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Olanstad 10


Pack size:

Blister of 10 tablets. Box 3 blisters.



Each film-coated tablet contains olanzapine 10 mg.



24 months from the date of manufacturing.

Store in a well-closed container, in a dry place. Do not store above 30oC.

  • Indications and Dosage & Administration
  • Contraindications
  • Adverse reactions
  • Precautions

  • Management of schizophrenia. 
  • Treatment of moderate to severe mania associated with bipolar disorder.
  • Administered orally without regard to meals.

  • Adults
    The starting dose is 5 to 10 mg daily and it is recommened that dosage adjustments beyond 10 mg daily are made at intervals of not less than one week; the daily dosage should be adjusted in steps of 5 mg.
    Manic episode:
    The treatment of acute manic episodes:
    Monotherapy: 10 mg or 15 mg daily.
    Combination therapy: 10 mg.
    The daily dosage may be adjunct of 5 mg if necessary, at intervals of not less than 24 hours to a dose of between 5 to 20 mg daily.
    If a response is achieved, therapy may continue at the same dosage to prevent recurrence.
    Prevention of recurrence in patients whose manic episodes have responded previously to olanzapine: The recommended starting dose is 10 mg daily.

  • Hepatic or renal impairment:
    A starting dose of 5 mg daily of olanzapine  orally may be necessary for patients with renal impairmet; patients with moderate hepatic insufficiency the starting dose should be 5 mg daily, and only increased with caution.

  • Gender:
    The starting dose and dose range need not be routinely altered for female patients relative to male patients.

  • Smokers:
    The starting dose and dose range need not be routinely altered for nonsmokers relative to smokers.

  • When more than one factor is present which might result in slower metabolism (female gender, geriatric age, non-smoking status), consideration should be given to decreasing the starting dose.
    Dose escalation, when indicated, should be conservative in such patients.

  • Children and adolescents:
    Olanzapine is not recommended for use in children and adolescents below 18 years of age due to a lack of data on safety and efficacy.

  • Elderly:
    A lower starting dose (5 mg/day) is not routinely indicated but should be considered for those 65 and over when clinical factors warrant.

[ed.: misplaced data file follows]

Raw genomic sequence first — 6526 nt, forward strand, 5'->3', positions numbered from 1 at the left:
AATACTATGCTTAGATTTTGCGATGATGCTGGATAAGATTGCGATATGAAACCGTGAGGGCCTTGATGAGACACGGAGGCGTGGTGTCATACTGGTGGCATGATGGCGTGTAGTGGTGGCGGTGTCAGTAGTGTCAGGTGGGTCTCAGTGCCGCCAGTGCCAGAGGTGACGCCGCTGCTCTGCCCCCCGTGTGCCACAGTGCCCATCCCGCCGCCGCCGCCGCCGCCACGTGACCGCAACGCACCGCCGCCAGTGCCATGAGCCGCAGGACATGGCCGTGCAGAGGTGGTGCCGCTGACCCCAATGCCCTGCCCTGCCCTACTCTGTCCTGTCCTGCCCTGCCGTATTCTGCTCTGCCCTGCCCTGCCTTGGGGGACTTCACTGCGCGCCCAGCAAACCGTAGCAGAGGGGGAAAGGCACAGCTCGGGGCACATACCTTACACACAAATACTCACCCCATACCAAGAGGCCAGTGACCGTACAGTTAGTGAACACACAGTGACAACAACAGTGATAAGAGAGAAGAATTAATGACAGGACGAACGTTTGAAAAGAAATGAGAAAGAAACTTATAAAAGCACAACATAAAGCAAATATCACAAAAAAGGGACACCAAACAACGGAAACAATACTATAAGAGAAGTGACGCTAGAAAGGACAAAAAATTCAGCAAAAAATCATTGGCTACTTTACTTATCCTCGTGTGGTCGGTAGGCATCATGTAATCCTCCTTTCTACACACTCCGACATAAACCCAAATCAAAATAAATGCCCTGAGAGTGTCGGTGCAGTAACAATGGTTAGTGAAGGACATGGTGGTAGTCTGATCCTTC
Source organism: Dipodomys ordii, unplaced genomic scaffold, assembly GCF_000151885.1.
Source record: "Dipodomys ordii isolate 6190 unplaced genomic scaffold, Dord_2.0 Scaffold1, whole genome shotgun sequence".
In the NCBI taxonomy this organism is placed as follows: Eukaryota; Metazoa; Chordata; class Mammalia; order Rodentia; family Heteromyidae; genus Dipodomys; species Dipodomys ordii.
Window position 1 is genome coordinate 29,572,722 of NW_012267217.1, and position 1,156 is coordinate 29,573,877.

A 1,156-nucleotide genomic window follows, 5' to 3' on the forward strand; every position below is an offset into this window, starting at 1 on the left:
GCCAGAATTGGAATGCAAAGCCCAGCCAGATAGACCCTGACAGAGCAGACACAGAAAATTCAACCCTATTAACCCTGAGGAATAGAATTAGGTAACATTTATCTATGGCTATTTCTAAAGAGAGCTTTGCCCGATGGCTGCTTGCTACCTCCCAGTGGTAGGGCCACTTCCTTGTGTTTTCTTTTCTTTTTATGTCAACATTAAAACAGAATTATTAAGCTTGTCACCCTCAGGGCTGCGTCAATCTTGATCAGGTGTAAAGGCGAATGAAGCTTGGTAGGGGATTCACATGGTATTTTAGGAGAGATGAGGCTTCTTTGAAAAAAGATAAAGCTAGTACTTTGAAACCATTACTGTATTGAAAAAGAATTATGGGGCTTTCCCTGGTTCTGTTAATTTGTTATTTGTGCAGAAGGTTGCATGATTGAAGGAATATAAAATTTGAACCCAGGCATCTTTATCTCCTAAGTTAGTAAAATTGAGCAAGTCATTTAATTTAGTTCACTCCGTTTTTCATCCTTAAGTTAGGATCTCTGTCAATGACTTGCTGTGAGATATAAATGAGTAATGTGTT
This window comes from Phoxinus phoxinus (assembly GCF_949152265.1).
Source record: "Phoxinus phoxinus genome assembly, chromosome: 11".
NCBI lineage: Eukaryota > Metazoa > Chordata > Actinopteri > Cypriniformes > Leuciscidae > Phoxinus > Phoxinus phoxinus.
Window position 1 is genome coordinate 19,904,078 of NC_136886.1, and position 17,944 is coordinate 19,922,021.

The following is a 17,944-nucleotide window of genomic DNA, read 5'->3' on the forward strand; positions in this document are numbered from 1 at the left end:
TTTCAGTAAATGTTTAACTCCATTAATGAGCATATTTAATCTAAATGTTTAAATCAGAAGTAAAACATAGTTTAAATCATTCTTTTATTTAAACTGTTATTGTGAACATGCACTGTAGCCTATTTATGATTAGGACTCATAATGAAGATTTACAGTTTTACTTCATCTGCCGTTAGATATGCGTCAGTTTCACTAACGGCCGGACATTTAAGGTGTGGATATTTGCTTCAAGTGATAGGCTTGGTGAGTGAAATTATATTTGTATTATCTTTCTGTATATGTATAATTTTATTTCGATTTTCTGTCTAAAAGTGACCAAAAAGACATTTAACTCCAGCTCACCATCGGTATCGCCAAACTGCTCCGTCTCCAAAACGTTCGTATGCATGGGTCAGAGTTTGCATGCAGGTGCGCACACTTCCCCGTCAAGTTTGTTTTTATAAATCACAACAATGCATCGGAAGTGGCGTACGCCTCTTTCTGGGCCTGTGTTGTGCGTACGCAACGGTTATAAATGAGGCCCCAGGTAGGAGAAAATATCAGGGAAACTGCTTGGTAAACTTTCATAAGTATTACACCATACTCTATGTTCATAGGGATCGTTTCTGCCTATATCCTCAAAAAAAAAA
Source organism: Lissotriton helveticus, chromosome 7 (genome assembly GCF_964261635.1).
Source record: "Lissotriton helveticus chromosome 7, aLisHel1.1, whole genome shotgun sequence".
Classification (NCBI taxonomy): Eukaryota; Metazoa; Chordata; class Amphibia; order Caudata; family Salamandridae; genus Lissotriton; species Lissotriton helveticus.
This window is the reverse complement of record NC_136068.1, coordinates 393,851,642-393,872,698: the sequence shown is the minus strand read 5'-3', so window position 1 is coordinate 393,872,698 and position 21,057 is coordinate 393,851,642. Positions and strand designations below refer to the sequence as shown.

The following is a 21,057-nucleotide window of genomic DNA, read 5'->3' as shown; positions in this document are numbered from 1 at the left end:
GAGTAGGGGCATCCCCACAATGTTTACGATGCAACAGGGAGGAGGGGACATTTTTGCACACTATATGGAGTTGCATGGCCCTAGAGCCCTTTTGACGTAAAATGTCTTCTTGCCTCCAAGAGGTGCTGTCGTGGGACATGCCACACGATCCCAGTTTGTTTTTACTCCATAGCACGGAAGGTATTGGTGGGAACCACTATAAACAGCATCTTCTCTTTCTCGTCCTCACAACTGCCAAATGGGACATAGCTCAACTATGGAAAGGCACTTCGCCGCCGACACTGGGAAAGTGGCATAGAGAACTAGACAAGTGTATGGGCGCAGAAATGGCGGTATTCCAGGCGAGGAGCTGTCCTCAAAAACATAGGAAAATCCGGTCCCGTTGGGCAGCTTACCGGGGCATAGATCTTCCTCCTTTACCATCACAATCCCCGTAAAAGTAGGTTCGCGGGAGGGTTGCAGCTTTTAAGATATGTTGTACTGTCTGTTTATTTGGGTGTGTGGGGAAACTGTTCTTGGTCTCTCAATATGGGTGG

Or as prescribed by physician.


  • Known hypersensitivity to any ingredients of the drug.
  • Patients with known risk for narrow - angle glaucoma.


Very common

  • Weight gain.
  • Somnolence.
  • Orthostatic hypotension.
  • Elevated plasma prolactin levels.


  • Eosinophilia, leukopenia, neutropenia.
  • Elevated cholesterol levels, elevated glucose levels, elevated triglyceride levels, glucosuria, increased appetite.
  • Dizziness, akathisia, Parkinsonism, dyskinesia.
  • Mild, transient anticholinergic effects including constipation and dry mouth.
  • Transient, asymptomatic elevations of hepatic aminotransferases (ALT, AST), especially in early treatment.
  • Rash.
  • Arthralgia.
  • Erectile dysfunction in males, decreased libido in males and females.
  • Asthenia, fatigue, oedema, pyrexia.
  • Increased alkaline phosphatase, high creatine phosphokinase, high gamma glutamyltransferase, high uric acid.


  • Hypersensitivity.
  • Development or exacerbation of diabetes occasionally associated with ketoacidosis or coma, including some fatal cases.
  • Seizures where in most cases a history of seizures or risk factors for seizures were reported, dystonia (including oculogyration), tardive dyskinesia, amnesia, dysarthria.
  • Bradycardia, QTc prolongation.
  • Thromboembolism (including pulmonary embolism and deep vein thrombosis).
  • Epistaxis.
  • Abdominal distension.
  • Photosensitivity reaction, alopecia.
  • Urinary incontinence, urinary retention, urinary hesitation.
  • Amenorrhea, breast enlargement, galactorrhea in females, gynaecomastia/breast enlargement in males.
  • Increased total bilirubin.


  • Thrombocytopenia.
  • Hypothermia.
  • Neuroleptic malignant syndrome, discontinuation symptoms.